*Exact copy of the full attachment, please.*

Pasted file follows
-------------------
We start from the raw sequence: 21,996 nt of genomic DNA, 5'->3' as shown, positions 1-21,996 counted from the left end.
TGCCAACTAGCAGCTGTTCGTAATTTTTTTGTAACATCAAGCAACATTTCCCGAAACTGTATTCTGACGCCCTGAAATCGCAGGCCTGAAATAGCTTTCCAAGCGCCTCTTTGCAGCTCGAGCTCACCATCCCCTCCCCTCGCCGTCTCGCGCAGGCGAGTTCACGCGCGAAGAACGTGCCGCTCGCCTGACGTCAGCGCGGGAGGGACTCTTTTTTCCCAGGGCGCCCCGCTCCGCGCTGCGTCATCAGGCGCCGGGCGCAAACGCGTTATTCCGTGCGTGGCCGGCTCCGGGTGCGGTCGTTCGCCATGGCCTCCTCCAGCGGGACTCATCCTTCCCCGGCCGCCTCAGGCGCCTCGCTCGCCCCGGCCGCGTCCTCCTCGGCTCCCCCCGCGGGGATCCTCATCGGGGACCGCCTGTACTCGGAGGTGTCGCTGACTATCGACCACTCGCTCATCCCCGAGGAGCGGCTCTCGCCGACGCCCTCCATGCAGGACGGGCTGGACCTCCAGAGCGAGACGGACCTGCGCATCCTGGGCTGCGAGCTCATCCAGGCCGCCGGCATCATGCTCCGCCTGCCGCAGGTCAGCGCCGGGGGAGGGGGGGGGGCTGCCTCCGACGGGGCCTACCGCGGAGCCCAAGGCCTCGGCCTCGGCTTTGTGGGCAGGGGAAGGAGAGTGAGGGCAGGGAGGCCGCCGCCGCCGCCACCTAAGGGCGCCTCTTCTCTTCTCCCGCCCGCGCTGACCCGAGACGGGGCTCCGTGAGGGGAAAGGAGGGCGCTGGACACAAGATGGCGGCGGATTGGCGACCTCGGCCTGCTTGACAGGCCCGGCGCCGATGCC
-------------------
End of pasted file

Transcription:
We start from the raw sequence: 21,996 nt of genomic DNA, 5'->3' as shown, positions 1-21,996 counted from the left end.
TGCCAACTAGCAGCTGTTCGTAATTTTTTTGTAACATCAAGCAACATTTCCCGAAACTGTATTCTGACGCCCTGAAATCGCAGGCCTGAAATAGCTTTCCAAGCGCCTCTTTGCAGCTCGAGCTCACCATCCCCTCCCCTCGCCGTCTCGCGCAGGCGAGTTCACGCGCGAAGAACGTGCCGCTCGCCTGACGTCAGCGCGGGAGGGACTCTTTTTTCCCAGGGCGCCCCGCTCCGCGCTGCGTCATCAGGCGCCGGGCGCAAACGCGTTATTCCGTGCGTGGCCGGCTCCGGGTGCGGTCGTTCGCCATGGCCTCCTCCAGCGGGACTCATCCTTCCCCGGCCGCCTCAGGCGCCTCGCTCGCCCCGGCCGCGTCCTCCTCGGCTCCCCCCGCGGGGATCCTCATCGGGGACCGCCTGTACTCGGAGGTGTCGCTGACTATCGACCACTCGCTCATCCCCGAGGAGCGGCTCTCGCCGACGCCCTCCATGCAGGACGGGCTGGACCTCCAGAGCGAGACGGACCTGCGCATCCTGGGCTGCGAGCTCATCCAGGCCGCCGGCATCATGCTCCGCCTGCCGCAGGTCAGCGCCGGGGGAGGGGGGGGGGCTGCCTCCGACGGGGCCTACCGCGGAGCCCAAGGCCTCGGCCTCGGCTTTGTGGGCAGGGGAAGGAGAGTGAGGGCAGGGAGGCCGCCGCCGCCGCCACCTAAGGGCGCCTCTTCTCTTCTCCCGCCCGCGCTGACCCGAGACGGGGCTCCGTGAGGGGAAAGGAGGGCGCTGGACACAAGATGGCGGCGGATTGGCGACCTCGGCCTGCTTGACAGGCCCGGCGCCGATGCC